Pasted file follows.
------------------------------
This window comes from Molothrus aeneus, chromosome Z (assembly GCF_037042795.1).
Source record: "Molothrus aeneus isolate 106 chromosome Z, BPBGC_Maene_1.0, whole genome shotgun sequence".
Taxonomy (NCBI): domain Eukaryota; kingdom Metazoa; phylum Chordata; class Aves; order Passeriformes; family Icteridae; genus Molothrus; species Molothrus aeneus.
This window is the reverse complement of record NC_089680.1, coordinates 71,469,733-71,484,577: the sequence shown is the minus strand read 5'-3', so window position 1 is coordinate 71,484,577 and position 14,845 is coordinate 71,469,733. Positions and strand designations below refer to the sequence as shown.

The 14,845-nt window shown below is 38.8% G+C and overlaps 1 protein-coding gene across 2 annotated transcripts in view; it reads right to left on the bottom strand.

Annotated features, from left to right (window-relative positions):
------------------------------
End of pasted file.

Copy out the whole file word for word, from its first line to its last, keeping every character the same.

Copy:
This window comes from Molothrus aeneus, chromosome Z (assembly GCF_037042795.1).
Source record: "Molothrus aeneus isolate 106 chromosome Z, BPBGC_Maene_1.0, whole genome shotgun sequence".
Taxonomy (NCBI): domain Eukaryota; kingdom Metazoa; phylum Chordata; class Aves; order Passeriformes; family Icteridae; genus Molothrus; species Molothrus aeneus.
This window is the reverse complement of record NC_089680.1, coordinates 71,469,733-71,484,577: the sequence shown is the minus strand read 5'-3', so window position 1 is coordinate 71,484,577 and position 14,845 is coordinate 71,469,733. Positions and strand designations below refer to the sequence as shown.

The 14,845-nt window shown below is 38.8% G+C and overlaps 1 protein-coding gene across 2 annotated transcripts in view; it reads right to left on the bottom strand.

Annotated features, from left to right (window-relative positions):